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Rare and Exceptional Plants for the
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Put on your sunglasses kids, and get ready for a really cool or should I say "hot" addition to the front of that warm border. While I'm not usually on the lookout for flowers in this color range, I couldn't help but be astounded by the brilliance of this selection that arose spontaneously out of my breeding work with the x polyanthus primroses. This serendipitous discovery took place in the midst of my desire to produce a copper colored flower, a project that's still ongoing, but more about that in the future. OK, you want a sneak preview of where we are on this project? Go to: http://www.sunfarm.com/images/lg/primulacop perkettle-l.jpg
Perhaps you don't know about the Primula x polyantha, "The Polyanthus Primroses" ???. They're a supposedly naturally occurring hybrid between Primula veris, the "Cowslip", Primula vulgaris, the "English Primrose" and Primula elatior, the "Oxslip", that has been cultivated since about the 18th century. The x before the name signifies that it is an "interspecific" cross, or simply put, a cross between two or more species. To be quite frank about it, it really gets a lot more complicated than this, but I'm getting a headache sorting out all of the fine details of botanical nomenclature and historical conjecture involved. Let's just leave it at this for the moment and enjoy the flowers.
We owe a great deal of thanks for the diversity of these plants to a truly amazing woman, Florence Bellis, an unemployed concert pianist during the "Great Depression". She lived in an old cow barn in Portland, Oregon in the1930's, with orange crates for tables and chairs, an old rusty cooking stove and two pianos. Legend has it that she spent her last $5.00 on four packs of Polyanthus seeds from English seed company, Suttons Seeds 1934 catalog, and with 1,500 polyanthus seedlings, created the "Barnhaven Primroses. Florence's skill at hand pollinating her polyanthus and selecting the best from her progeny led to the finest colors and forms available today. Upon her retirement in the early 1960's, she passed along the Barnhaven line to Jared and Sylvia Sinclair of England and when they retired in 1990, Angela Bradford of Plouzelambre France took over the breeding work.
Just the facts M'am:
Kingdom - Plantae
Phylum - Anthophyta
Class - Dicotyledonae
Order - Primulales
Family - Primulaceae
Genus - Primula
Species - x polyanthus
Cultivar - 'Vivid'
Common name genus - Primrose
Common name species - "Polyanthus Primrose"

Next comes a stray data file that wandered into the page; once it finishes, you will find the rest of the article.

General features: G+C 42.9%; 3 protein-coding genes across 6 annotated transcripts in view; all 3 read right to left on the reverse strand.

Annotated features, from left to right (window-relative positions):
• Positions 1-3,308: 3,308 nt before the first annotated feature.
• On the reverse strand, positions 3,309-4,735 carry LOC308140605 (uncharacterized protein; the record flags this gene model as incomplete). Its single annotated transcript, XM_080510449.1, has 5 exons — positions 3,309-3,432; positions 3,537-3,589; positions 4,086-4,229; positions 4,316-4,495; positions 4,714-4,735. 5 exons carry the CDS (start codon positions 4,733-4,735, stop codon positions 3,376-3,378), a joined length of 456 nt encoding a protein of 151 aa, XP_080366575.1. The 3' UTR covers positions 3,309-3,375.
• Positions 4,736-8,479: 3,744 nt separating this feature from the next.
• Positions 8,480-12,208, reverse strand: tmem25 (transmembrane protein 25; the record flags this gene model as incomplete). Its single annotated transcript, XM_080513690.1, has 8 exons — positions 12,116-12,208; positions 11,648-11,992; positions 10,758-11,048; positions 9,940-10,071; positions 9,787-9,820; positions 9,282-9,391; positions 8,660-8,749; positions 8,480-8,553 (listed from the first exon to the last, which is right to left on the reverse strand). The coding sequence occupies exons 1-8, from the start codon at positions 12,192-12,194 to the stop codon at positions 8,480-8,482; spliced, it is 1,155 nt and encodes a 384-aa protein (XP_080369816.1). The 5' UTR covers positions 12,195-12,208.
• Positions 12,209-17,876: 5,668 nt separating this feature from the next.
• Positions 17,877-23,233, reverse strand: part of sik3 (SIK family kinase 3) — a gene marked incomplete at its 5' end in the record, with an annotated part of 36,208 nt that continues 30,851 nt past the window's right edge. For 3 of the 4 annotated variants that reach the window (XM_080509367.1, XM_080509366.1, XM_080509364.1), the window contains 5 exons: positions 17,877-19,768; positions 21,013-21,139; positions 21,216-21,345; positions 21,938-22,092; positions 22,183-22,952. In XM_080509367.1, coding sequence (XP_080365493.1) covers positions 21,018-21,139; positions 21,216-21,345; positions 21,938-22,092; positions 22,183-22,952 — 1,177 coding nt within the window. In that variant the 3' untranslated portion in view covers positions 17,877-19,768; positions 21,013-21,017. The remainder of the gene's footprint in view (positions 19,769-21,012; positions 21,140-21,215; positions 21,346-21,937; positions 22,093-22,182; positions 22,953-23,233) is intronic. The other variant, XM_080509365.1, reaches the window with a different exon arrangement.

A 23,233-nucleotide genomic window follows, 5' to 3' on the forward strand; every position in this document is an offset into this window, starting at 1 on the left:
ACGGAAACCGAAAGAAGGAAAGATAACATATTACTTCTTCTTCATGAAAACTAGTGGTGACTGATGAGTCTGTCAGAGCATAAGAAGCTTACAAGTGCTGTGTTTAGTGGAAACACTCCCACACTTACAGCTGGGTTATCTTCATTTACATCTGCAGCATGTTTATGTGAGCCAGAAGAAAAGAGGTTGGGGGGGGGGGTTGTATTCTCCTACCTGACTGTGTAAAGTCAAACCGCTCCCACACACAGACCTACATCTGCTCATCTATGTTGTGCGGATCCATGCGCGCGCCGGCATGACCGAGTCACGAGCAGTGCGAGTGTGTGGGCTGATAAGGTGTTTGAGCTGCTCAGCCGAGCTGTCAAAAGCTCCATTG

Native of - Europe
Height - 3"-8"
USDA Hardiness Zone - zone 5 at least, probably 4, maybe 3
Light preference - Light shade in the North, full in the South
Soil preference - Average to loamy
Moisture preference - Average to moist
Bloom time - Early Spring
Bloom color - Brilliant deep Magenta
Foliage - Medium to dark green
Spread - 8" - 12"
Uses - Front of the shady border
Medicinal uses - None that I know of, how bout you?
A fantastic book about the Polyanthus Primrose was authored in 1963 by Roy Genders, and although it's obviously out of print, can usually be found used in bookstores . It goes deeply into detail about history, breeding, propagation and culture of the Polyanthus Primrose.
My friend, Ken Alston, an expatriated "Limey", has a GREAT Primula website, http://www.auricula.com . Don't let the name Auricula fool you, Ken is knowledgeable in the entire genus of Primulaceae and all of its sections. He has many different selections for sale and lots of resources.
The American Primrose Society was founded in 1941 and is one of the oldest American plant societies in existence. I have been a member for many years, and enjoy the colorful, quarterly journals. Dues are only $20.00 per year and the seed exchange is fantastic. You can visit the APS website at: http://www.backyardgardener.com/aps.html
A complete set of back issues of "Glick Pick of the Week" is available for the asking. If you would like me to send them, or if you would like to first see the list, send me an email. Also, if you're getting more than one copy of this weekly mailing, or would like to subscribe a friend, or for some crazy reason, to unsubscribe, let me know.
© 2000 Barry Glick and Sunshine Farm & Gardens
Copyright © Barry Glick 1996-2019. All Rights Reserved.
Barry Glick, Sunshine Farm and Gardens
696 Glicks Rd, Renick, WV 24966, USA
Phone: (304) 497-2208
Last modified February 24, 2009